344 West 89th Street

344 West 89th Street


Date: 1895-96

NB Number: NB 798-1895

Type:  Rowhouse

Architect:  Thom & Wilson

Developer/Owner/Builder: J T & J A Farley

Row Configuration: ABBBA

NYC Landmarks Designation:  Historic District

Landmark Designation Report: Riverside Drive- West End Historic District

National Register Designation: N/A

Primary Style:  Renaissance Revival

Primary Facade:   tan brick

Stories: 4

Window Type/Material: See structure

Basement Type: Raised

Stoop Type: Straight

Structure:  These five four story three bay tan brick houses on raised white sandstone basements were designed as a unified row with the three center houses (identical except for stoop and parlor story entrance location) recessed from the building line and flanked by projecting houses (mirror images) acting as end pavilions, creating an ABBBA pattern. The houses share a common sheet metal cornice and a stringcourse below the fourth story and all have decorative grilles at the basement story. Nos. 340 and 342 retain their original stoops and wood and glass double entrance doors, although only No. 340 still has its original wrought-iron door grille. The window surrounds and oriels are stone. The original windows probably had one-over-one double-hung wood framed sash. No. 342 retains the original curved glass in its oriel windows. Some houses in this group have been cleaned. The type “A” houses (Nos. 336 and 344) are mirror images, and serve as end pavilions to the row. They each have one recessed bay flush with the facades of the type “B” houses; this bay is linked by a curved transitional bay to a bay which projects to the building line. These houses have cornices which conform to the buildings’ contours, three square-headed windows each at the second through the fourth stories, and arched window openings at the basement level. They were designed with straight stoops leading to parlor story entrances in the recessed bays.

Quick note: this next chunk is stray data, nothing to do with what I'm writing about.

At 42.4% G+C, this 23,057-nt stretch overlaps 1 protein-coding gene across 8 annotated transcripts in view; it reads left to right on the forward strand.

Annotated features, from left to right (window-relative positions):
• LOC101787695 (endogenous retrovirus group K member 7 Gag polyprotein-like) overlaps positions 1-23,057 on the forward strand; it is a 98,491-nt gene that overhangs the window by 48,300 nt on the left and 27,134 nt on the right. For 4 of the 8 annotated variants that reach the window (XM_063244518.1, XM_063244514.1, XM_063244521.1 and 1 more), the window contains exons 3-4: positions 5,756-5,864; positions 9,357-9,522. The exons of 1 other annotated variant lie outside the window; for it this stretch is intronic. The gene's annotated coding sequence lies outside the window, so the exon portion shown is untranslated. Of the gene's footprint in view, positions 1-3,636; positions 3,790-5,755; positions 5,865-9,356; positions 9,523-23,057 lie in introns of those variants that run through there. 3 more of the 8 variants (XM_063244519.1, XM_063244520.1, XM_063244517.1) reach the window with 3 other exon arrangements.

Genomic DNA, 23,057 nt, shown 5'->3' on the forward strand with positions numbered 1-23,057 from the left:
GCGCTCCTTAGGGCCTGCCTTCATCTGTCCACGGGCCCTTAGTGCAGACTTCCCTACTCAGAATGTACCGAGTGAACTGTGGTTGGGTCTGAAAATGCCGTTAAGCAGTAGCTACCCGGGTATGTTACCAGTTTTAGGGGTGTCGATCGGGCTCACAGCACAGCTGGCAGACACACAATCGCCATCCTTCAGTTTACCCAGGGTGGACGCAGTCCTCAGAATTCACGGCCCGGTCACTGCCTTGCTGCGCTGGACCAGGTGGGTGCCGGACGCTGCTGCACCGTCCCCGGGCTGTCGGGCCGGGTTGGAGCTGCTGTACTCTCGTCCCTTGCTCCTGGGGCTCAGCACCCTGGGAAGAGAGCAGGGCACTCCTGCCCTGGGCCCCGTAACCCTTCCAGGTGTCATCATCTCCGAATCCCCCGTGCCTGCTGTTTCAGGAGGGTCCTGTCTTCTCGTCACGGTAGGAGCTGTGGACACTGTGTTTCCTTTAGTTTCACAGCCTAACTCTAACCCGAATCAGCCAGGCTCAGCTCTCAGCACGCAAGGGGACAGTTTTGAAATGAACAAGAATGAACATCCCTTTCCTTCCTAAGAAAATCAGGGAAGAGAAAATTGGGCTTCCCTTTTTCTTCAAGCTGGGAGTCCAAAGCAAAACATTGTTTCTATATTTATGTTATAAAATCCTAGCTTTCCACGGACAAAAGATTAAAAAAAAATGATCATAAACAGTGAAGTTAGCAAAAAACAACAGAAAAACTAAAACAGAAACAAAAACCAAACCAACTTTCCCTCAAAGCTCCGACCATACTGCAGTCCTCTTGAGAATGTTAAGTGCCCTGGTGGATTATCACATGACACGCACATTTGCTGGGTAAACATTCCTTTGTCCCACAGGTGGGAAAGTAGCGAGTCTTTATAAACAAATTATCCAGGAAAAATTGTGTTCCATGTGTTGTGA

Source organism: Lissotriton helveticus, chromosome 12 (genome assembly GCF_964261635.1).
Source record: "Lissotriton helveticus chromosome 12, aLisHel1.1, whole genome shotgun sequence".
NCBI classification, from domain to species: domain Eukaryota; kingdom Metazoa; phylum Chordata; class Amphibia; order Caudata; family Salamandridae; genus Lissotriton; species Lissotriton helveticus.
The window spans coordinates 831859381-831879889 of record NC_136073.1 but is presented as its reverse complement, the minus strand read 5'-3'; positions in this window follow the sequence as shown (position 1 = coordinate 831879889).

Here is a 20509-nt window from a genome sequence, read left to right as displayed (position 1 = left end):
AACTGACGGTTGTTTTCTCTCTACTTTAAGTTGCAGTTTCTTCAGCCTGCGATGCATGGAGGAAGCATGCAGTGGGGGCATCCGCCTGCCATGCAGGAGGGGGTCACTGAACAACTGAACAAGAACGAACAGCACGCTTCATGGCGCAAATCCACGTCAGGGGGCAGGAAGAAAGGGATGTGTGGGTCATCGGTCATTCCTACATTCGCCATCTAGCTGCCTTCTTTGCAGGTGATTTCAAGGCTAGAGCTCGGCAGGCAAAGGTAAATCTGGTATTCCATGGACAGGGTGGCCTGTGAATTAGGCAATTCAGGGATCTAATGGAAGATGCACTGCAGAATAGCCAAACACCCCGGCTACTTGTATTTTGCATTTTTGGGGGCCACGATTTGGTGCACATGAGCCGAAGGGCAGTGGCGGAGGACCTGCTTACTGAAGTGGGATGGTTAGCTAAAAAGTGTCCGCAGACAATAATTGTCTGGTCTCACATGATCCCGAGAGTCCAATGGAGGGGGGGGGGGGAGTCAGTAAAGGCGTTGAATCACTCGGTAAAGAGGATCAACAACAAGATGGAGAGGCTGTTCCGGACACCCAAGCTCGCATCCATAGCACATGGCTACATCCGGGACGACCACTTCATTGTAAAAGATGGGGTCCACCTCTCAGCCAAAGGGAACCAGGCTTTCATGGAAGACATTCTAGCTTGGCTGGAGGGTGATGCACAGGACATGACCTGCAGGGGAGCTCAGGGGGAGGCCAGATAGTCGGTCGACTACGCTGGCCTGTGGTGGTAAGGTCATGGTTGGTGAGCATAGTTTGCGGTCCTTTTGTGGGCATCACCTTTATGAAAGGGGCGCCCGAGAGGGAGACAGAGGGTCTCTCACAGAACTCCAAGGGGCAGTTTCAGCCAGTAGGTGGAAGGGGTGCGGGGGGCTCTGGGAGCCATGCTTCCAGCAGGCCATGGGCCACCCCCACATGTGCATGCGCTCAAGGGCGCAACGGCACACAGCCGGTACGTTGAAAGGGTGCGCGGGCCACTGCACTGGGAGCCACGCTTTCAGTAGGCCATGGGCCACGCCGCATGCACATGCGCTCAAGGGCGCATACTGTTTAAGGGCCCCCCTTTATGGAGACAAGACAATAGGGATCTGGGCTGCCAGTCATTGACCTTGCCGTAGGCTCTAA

No 344: This house has an exposed brick western elevation with windows and an early grille at the parlor story level.

Historic District: Riverside Drive- West End HD

Alterations: The stoop was removed in 1928 and a squared terrace was created at the parlor-story landing of the former stoop by extending a low wall across the facade at the building line. A new basement entrance was created and given an arched lintel to match the basement windows. The house has been painted white. 1928: Alt 1626-1928 [Source: Alteration Application] Stoop removed. Architect – Simeon B. Eisendrath Owner — Schinasi Commercial Corporation History: The architect of the 1928 stoop removal, Simeon B. Eisendrath, was an important New York synagogue architect. The firm of Eisendrath & Horowitz designed Beth Elohim (in the Park Slope Historic District) and other synagogues in Brooklyn. The owner at the time of this alteration, Schinasi Commercial Corporation, was probably a company owned by Schinasi Brothers, the largest independent cigarette manufacturers in the United States. At that time, Solomon Schinasi owned the Rice Mansion located just around the corner at 170 Riverside Drive (a designated New York City Landmark).

History: Designed by Thom & Wilson, an architectural firm represented in this district by its designs for urbane light colored rows, this five-house row was built in 1895-96 for the developers John T. and J.A. Farley.

Selected References: Landmarks Preservation Commission, Isaac L. Rice Mansion Designation Report (New York, 1980), LP-1089. New York City Department of Taxes Photograph Collection, Municipal Archives and Record Collection, H 2370. New York Public Library, Photographic Views of New York City 1870’s-1970’s from the Collections of the New York Public Library (Ann Arbor, Mich., 1981), microfiche nos. 0965 B1.

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